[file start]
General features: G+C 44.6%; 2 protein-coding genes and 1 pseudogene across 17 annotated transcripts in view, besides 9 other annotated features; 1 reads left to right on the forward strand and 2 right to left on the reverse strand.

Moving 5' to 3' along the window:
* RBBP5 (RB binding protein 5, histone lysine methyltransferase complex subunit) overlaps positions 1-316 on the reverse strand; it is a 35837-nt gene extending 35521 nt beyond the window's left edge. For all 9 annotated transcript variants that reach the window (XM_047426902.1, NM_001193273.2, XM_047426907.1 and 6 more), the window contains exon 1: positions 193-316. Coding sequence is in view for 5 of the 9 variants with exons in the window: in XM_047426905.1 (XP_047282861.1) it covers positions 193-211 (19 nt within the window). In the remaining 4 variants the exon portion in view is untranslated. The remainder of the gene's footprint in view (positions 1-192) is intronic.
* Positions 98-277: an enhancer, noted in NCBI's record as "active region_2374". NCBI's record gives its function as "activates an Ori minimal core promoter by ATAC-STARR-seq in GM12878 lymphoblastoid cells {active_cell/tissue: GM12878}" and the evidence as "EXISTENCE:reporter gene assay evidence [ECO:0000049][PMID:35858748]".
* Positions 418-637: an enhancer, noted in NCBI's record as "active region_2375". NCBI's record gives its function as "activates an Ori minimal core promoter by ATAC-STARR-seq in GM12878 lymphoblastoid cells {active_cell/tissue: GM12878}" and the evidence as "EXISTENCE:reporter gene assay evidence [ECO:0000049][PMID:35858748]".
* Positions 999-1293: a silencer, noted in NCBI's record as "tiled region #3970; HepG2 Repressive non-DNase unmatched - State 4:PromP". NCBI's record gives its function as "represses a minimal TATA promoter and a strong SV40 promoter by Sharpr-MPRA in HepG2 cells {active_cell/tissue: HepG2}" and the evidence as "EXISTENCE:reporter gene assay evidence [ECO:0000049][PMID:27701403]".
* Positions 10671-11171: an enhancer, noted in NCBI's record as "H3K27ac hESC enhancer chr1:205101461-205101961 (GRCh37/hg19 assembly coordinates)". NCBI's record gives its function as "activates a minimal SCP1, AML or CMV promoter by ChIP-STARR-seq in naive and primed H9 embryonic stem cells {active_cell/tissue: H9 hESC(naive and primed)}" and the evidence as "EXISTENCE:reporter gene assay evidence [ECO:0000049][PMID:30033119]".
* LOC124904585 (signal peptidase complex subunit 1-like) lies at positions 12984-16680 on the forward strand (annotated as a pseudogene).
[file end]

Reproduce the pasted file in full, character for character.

General features: G+C 44.6%; 2 protein-coding genes and 1 pseudogene across 17 annotated transcripts in view, besides 9 other annotated features; 1 reads left to right on the forward strand and 2 right to left on the reverse strand.

Moving 5' to 3' along the window:
* RBBP5 (RB binding protein 5, histone lysine methyltransferase complex subunit) overlaps positions 1-316 on the reverse strand; it is a 35837-nt gene extending 35521 nt beyond the window's left edge. For all 9 annotated transcript variants that reach the window (XM_047426902.1, NM_001193273.2, XM_047426907.1 and 6 more), the window contains exon 1: positions 193-316. Coding sequence is in view for 5 of the 9 variants with exons in the window: in XM_047426905.1 (XP_047282861.1) it covers positions 193-211 (19 nt within the window). In the remaining 4 variants the exon portion in view is untranslated. The remainder of the gene's footprint in view (positions 1-192) is intronic.
* Positions 98-277: an enhancer, noted in NCBI's record as "active region_2374". NCBI's record gives its function as "activates an Ori minimal core promoter by ATAC-STARR-seq in GM12878 lymphoblastoid cells {active_cell/tissue: GM12878}" and the evidence as "EXISTENCE:reporter gene assay evidence [ECO:0000049][PMID:35858748]".
* Positions 418-637: an enhancer, noted in NCBI's record as "active region_2375". NCBI's record gives its function as "activates an Ori minimal core promoter by ATAC-STARR-seq in GM12878 lymphoblastoid cells {active_cell/tissue: GM12878}" and the evidence as "EXISTENCE:reporter gene assay evidence [ECO:0000049][PMID:35858748]".
* Positions 999-1293: a silencer, noted in NCBI's record as "tiled region #3970; HepG2 Repressive non-DNase unmatched - State 4:PromP". NCBI's record gives its function as "represses a minimal TATA promoter and a strong SV40 promoter by Sharpr-MPRA in HepG2 cells {active_cell/tissue: HepG2}" and the evidence as "EXISTENCE:reporter gene assay evidence [ECO:0000049][PMID:27701403]".
* Positions 10671-11171: an enhancer, noted in NCBI's record as "H3K27ac hESC enhancer chr1:205101461-205101961 (GRCh37/hg19 assembly coordinates)". NCBI's record gives its function as "activates a minimal SCP1, AML or CMV promoter by ChIP-STARR-seq in naive and primed H9 embryonic stem cells {active_cell/tissue: H9 hESC(naive and primed)}" and the evidence as "EXISTENCE:reporter gene assay evidence [ECO:0000049][PMID:30033119]".
* LOC124904585 (signal peptidase complex subunit 1-like) lies at positions 12984-16680 on the forward strand (annotated as a pseudogene).